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EXPLOREMY LIBRARY
Allure

Allure May 2019

Allure, the first and only magazine devoted to beauty, is an insider's guide to a woman's total image. Allure investigates and celebrates beauty and fashion with objectivity and candor, and places appearance in a larger cultural context.

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Country:
United States
Language:
English
Publisher:
Conde Nast US
Frequency:
Monthly
£4.34
£14.47
11 Issues

in this issue

1 min
golden eyes

Makeup artist Gucci Westman is known for her glowing, pared-back work. So I was surprised to find that her Eye Love You Mascara lends such a dense, velvety-black layer to lashes that the effect can only be described as “doe-eyed.” Plus: It’s (96 percent) natural. Eye Love You skips parabens (commonly used preservatives) and fragrance (a known irritant) in favor of cleaner alternatives, like sodium hydroxide. Pared back, indeed. CLOCKWISE FROM TOP RIGHT: ZOE GHERTNER/ART PARTNER; JOSEPHINE SCHIELE (6)…

2 min
reese witherspoon

Best beauty tutorial: My makeup artist, Molly R. Stern, taught me how to put on fake eyelashes. She hates that I put on a full strip, but I’m from the South—I love a good ol’-fashioned drugstore strip lash. I pop it on, put a little liquid liner over it, and I feel like my eyes look more open. The never-again lipstick color: Brown. Like, dark brown. It looked terrible, and it was immortalized on my driver’s license photo when I was 16 years old. Her vitamin regimen: Prenatals. One of my girlfriends told me she takes them even though she’s not pregnant, so now I do, too. It makes my hair look better. The skin-care step she won’t skip: I use the Elizabeth Arden retinol capsules (top left) at night. I look more…

5 min
is there a new pink tax?

humans as a species love to categorize. To help us understand the world around us, we give everything a name—each other, our pets, our moods, the earthy smell of a forest after rain. And when we’re particularly excited about something, we’ll give it a nickname, too. In this fashion “femtech” was born, a term used to describe the section of the Venn diagram where technology and female health care get busy. The term was coined around 2016, about the time that seriously innovative ideas started popping up in that particular sliver of space. Think back to the then-scandalizing ads for Thinx period-proof underwear. There was also Fin, a crowdfunded fingertip vibrator; Clue, an ovulation tracker; and Cora, the organic menstrual-products subscription service. Before long, seriously big cash began to flow.…

6 min
from my mama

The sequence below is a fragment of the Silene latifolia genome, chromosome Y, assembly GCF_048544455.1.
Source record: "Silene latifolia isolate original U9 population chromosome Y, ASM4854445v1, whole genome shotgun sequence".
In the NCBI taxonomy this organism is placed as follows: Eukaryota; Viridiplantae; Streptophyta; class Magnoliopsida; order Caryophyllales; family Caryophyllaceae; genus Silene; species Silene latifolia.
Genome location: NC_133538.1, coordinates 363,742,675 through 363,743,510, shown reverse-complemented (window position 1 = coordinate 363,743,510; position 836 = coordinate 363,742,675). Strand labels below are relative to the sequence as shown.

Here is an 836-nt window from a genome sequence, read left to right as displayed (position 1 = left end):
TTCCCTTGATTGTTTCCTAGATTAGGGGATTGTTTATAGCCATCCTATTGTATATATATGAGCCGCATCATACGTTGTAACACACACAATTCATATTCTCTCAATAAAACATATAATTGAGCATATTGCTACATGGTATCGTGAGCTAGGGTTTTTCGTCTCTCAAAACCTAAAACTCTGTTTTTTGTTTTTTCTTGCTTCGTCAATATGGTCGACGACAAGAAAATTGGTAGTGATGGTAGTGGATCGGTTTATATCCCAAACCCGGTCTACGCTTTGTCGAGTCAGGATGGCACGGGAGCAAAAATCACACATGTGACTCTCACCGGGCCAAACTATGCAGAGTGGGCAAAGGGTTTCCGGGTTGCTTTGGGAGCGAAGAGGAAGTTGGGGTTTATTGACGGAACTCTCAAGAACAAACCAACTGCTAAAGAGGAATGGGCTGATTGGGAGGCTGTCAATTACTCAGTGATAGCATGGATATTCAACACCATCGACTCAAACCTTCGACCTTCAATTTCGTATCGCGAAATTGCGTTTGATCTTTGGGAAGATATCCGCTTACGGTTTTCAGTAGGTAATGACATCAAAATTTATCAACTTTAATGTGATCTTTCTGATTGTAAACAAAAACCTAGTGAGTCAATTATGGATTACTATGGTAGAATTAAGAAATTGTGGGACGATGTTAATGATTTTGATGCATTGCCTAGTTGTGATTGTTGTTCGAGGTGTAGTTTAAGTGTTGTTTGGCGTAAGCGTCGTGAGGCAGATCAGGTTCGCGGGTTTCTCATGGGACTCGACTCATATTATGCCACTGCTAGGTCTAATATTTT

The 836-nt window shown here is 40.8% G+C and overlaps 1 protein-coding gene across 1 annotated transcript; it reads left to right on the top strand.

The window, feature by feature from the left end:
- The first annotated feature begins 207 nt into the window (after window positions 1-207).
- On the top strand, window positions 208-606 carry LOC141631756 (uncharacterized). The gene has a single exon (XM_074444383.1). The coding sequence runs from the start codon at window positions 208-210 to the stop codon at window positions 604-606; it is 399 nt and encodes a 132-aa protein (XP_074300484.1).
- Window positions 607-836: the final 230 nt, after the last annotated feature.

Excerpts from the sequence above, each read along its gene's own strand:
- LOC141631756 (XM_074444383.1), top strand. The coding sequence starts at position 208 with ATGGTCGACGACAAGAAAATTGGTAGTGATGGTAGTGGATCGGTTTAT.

“I’ve had the good fortune of having [my mom] by my side for everything…. I remember starting Black-ish and having high-def makeup on all day, and a strip of eyelashes. There’s a weird correlation that happens between being ‘ready’ and being doused in makeup. [My mom and I have] had conversations about separating the two.” —YARA SHAHIDI (LEFT), ACTRESS, AS TOLD TO ALLURE WHEN SHAHIDI AND HER MOM WERE PHOTOGRAPHED IN 2018 FOR THE GOOD ISSUE “I’d get up at 7 a.m. and my mom would already be done up—she’s had the same beehive since high school. She did a mean half-up [on me], and she’d make hair ribbons and bows to match the clothes she sewed for me. She let me pick out the prints at the fabric shop and…

2 min
sandy linter

“Glitter has come a long way since I first started working with it. Stila Glitter & Glow [3] is brilliant for restrained sparkle and has little fallout. I don’t leave home without all of my favorite M.A.C. shadows [1], M.A.C. blush kit [2], or Dermacolor palette [10], which hides evidence of bruising from injectables.” “The Rolling Stones necklace [7] is from their ’70s tour—I’ve worked with Patti Hansen since before she was with Keith [Richards]. My friend [supermodel] Gia [Carangi] gave me the Elsa Peretti black apple pendant [6] in the ’70s. I’ve worn it so much, I partly wore off the enamel.” “In the ’90s I worked with Hugh Grant, who has the most brilliant blue eyes, which could show red if irritated during a shoot. I introduced him to eye…

1 min
the producer

Because we need to be smart about the product and its package. As a beauty-loving biochemist, Brianne West quickly realized the products in her bathroom were unnecessarily made of water. “Cosmetic chemists call [water] ‘profit-making liquid.’ It’s essentially free,” she says. “Conditioner is probably the worst offender—it’s about 90 percent water compared to 60 percent in shampoo. You’re shipping a plastic or glass bottle that contains mostly water around the world, around the country, which is a large carbon footprint on top of that waste.” So West created Ethique, a company that concentrates shampoos and lotions (among other things) into a solid bar that is placed in minimal recycled-cardboard packaging that’s also compostable. Of course, as a business owner, West is acutely aware that the point of a business is to turn…